Data Provide Further Insight Into the Consistent Efficacy Benefits of Mavenclad in Relapsing MS

DARMSTADT, Germany, June 18, 2018 /PRNewswire/ --

Not intended for U.S or U.K based media

- Post-hoc analysis of CLARITY study suggests consistent clinical and Magnetic
Resonance Imaging efficacy in subgroups of both younger and older adults treated with
MAVENCLAD (cladribine tablets) 
- Using an EMA-recommended methodology to compare benefit-risk profiles of MS treatments,
Mavenclad had the highest overall weighted preference value in patients with highly
active MS 

Merck, a leading science and technology company, today announced the presentation of new efficacy and benefit-risk assessment data for MAVENCLAD(R) (Cladribine Tablets) at the 4th Congress of the European Academy of Neurology (EAN), in Lisbon, Portugal. Results of a retrospective analysis of the Phase III CLARITY study showed benefits in patients with relapsing remitting MS (RRMS) aged less than or equal to50 and >50 years and treated with MAVENCLAD(R), with improvements observed in both relapse rate and Magnetic Resonance Imaging (MRI) outcomes when compared with placebo.

The aim of the post-hoc analysis of the Phase III CLARITY study was to investigate whether the beneficial clinical and MRI effects of MAVENCLAD(R) are consistent in both older and younger adult patients. The results highlight the improvements observed in annualized relapse rate (ARR) and MRI outcomes versus placebo in both subgroups of RRMS patients, less than or equal to50 and >50 years; MAVENCLAD(R) reduced relapse risk compared to placebo by 59% and 52%, respectively. In placebo treated patients, there were higher mean numbers of new T1 Gd+ and active T2 lesions for those aged less than or equal to50 years compared to patients aged >50. Despite this, MAVENCLAD(R) treatment demonstrated significant effects on MRI measures in both age groups (P<0.0001). These data have the potential to differentiate the efficacy of MAVENCLAD(R) from that of other high efficacy disease-modifying drugs (DMDs) in the treatment of older patients with MS.

"These data have provided further evidence, which confirms Mavenclad as an effective treatment for younger and older adults," said Prof. Gavin Giovannoni, a lead investigator in the CLARITY studies and Chair of Neurology, Barts and The London School of Medicine and Dentistry, UK. "This is something that we have not seen consistently across all clinical endpoints with some of the newer high-efficacy RRMS treatments and so provides a valuable insight into the treatment options available."

Additional data presented at EAN 2018 provide the results of the first application of the EMA-recommended Multi-Criteria Decision Analysis (MCDA) methodology to assess the benefit-risk profile of MAVENCLAD(R) versus other recently approved DMDs[*] in MS patients with high disease activity.

Results of this systematic application of MCDA methodology indicate either comparable or more favorable benefit-risk profile for MAVENCLAD(R) in patients with high disease activity when compared to that of other DMDs. Specifically, in patients with high disease activity, MAVENCLAD(R) had the highest overall weighted preference value compared to the other DMDs evaluated, followed by alemtuzumab and natalizumab. In the overall RRMS population MAVENCLAD(R) was very close to dimethyl fumarate in being ranked as having the best benefit-risk balance, with an overall weighted preference value of 62 versus 63, respectively.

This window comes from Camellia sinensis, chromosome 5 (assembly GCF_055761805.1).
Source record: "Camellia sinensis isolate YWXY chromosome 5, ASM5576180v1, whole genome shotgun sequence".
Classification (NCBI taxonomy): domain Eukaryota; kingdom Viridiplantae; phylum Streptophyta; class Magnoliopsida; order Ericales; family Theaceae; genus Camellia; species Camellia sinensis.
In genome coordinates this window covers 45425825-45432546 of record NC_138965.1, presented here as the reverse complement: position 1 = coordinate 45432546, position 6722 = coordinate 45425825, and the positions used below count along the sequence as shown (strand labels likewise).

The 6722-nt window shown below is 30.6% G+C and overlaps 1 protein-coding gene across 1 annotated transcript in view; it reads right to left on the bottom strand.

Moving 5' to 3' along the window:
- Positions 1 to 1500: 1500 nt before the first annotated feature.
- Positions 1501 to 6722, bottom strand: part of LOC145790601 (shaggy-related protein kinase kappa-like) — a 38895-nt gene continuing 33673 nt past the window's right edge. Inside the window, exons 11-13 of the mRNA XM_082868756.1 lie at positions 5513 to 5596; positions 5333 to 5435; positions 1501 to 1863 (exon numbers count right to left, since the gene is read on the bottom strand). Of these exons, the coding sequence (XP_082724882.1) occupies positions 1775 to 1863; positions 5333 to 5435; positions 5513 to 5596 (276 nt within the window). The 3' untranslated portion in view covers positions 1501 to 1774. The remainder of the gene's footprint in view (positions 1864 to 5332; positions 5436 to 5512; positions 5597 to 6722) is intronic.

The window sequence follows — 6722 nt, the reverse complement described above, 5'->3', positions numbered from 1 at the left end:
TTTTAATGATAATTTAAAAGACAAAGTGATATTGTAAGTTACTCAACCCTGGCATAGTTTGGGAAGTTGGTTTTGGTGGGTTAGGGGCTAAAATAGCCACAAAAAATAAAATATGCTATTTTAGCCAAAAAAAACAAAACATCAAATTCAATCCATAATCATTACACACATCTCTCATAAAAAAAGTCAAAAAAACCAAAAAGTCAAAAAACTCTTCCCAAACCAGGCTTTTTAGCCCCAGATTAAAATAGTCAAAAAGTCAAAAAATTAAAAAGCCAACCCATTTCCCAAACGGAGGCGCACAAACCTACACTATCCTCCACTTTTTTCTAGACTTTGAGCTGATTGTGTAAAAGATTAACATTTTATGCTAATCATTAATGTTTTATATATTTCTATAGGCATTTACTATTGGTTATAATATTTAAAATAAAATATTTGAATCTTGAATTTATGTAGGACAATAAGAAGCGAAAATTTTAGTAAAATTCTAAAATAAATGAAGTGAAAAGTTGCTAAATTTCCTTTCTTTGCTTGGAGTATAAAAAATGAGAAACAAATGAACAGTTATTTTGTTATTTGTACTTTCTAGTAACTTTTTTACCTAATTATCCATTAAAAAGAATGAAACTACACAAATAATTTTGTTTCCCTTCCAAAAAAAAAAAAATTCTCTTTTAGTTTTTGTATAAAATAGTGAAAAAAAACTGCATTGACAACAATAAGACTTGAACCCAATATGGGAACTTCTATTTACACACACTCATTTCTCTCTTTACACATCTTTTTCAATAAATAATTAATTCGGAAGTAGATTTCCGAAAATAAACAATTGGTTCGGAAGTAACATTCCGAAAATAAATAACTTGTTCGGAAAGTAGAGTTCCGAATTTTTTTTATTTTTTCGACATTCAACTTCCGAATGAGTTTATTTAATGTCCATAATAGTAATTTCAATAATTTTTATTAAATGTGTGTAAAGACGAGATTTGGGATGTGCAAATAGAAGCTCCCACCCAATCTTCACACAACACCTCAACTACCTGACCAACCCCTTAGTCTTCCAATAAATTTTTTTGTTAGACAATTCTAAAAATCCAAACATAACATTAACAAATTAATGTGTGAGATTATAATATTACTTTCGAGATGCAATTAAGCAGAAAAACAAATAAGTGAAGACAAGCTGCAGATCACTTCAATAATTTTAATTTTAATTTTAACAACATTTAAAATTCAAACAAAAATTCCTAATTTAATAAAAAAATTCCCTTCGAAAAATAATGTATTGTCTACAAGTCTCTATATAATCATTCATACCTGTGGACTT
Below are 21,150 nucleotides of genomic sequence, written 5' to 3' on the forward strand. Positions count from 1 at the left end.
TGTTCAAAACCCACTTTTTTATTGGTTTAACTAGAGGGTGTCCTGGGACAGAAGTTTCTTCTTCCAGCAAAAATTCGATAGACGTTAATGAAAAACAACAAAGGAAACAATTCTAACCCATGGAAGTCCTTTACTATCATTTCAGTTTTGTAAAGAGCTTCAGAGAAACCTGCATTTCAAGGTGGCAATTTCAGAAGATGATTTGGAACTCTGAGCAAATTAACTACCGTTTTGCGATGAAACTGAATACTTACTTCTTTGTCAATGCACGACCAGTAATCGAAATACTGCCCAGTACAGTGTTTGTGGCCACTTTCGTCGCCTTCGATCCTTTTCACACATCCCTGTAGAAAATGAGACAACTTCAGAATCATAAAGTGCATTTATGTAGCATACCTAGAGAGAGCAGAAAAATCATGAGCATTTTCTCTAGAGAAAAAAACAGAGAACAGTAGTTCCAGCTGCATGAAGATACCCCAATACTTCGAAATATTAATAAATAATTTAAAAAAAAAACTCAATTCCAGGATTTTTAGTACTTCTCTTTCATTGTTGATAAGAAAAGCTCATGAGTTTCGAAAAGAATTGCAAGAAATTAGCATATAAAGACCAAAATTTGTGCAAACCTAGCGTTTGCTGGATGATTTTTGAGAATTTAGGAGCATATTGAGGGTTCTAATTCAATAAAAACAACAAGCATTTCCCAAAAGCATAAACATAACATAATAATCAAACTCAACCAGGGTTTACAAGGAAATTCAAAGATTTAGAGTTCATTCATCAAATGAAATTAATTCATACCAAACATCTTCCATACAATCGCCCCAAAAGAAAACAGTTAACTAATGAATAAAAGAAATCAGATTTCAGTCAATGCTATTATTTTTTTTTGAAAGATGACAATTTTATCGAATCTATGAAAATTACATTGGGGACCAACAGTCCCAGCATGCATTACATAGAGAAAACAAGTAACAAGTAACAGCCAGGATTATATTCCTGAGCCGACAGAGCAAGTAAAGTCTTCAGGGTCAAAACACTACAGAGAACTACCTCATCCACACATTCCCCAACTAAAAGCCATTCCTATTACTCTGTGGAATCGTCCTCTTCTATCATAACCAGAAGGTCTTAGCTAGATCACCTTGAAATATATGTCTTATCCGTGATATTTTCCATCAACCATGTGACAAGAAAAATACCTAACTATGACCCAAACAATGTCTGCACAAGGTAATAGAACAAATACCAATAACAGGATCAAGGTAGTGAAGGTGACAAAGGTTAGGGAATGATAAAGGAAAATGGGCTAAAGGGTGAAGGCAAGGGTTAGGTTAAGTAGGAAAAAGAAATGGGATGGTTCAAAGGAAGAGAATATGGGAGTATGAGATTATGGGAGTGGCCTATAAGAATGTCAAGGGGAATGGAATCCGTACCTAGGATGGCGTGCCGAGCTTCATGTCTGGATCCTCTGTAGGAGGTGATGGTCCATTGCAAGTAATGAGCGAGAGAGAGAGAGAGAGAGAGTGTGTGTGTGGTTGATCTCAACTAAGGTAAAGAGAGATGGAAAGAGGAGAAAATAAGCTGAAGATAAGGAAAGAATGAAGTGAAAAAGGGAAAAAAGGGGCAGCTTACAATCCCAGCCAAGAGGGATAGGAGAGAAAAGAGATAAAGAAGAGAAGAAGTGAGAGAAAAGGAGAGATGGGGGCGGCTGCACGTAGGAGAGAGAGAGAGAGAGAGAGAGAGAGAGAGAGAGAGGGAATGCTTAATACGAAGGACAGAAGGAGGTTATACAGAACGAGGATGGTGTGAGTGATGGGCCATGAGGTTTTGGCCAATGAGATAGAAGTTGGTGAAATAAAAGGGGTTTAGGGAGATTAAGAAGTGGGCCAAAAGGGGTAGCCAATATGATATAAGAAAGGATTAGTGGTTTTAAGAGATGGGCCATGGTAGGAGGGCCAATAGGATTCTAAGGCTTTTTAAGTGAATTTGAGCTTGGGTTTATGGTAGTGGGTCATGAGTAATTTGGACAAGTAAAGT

"The presentation of these data highlight our ongoing commitment to understanding the full benefit-risk profile of Mavenclad in a broad range of patients. Post hoc data from the CLARITY study, coupled with results from a Multi-Criteria Decision Analysis, which are based on expert physician assessment and practice-relevant treatment considerations, form a potentially useful tool for physicians considering therapy options for patients with high disease activity," said Luciano Rossetti, Head of Global R&D for the Biopharma business of Merck. "The MCDA methodology is one that is recommended by EMA, and we are pleased that Mavenclad performed well using this approach, compared with other disease-modifying therapies."

Furthermore, additional post hoc data from clinical studies of patients treated with Rebif (subcutaneous interferon beta-1a) showed that the MAGNIMS score at Year 1 reliably predicted long-term clinical disease activity (CDA)-free status and disability progression. At Year 1 the median time to a CDA event was longer in patients with a MAGNIMS score of 0, versus those with score 1 or 2. Additionally, median time to Expanded Disability Status Scale (EDSS) progression was found to be longer in patients with a Year 1 MAGNIMS score of 0 (7.5 years), versus those with 1 (4.0 years) or 2 (2.5 years).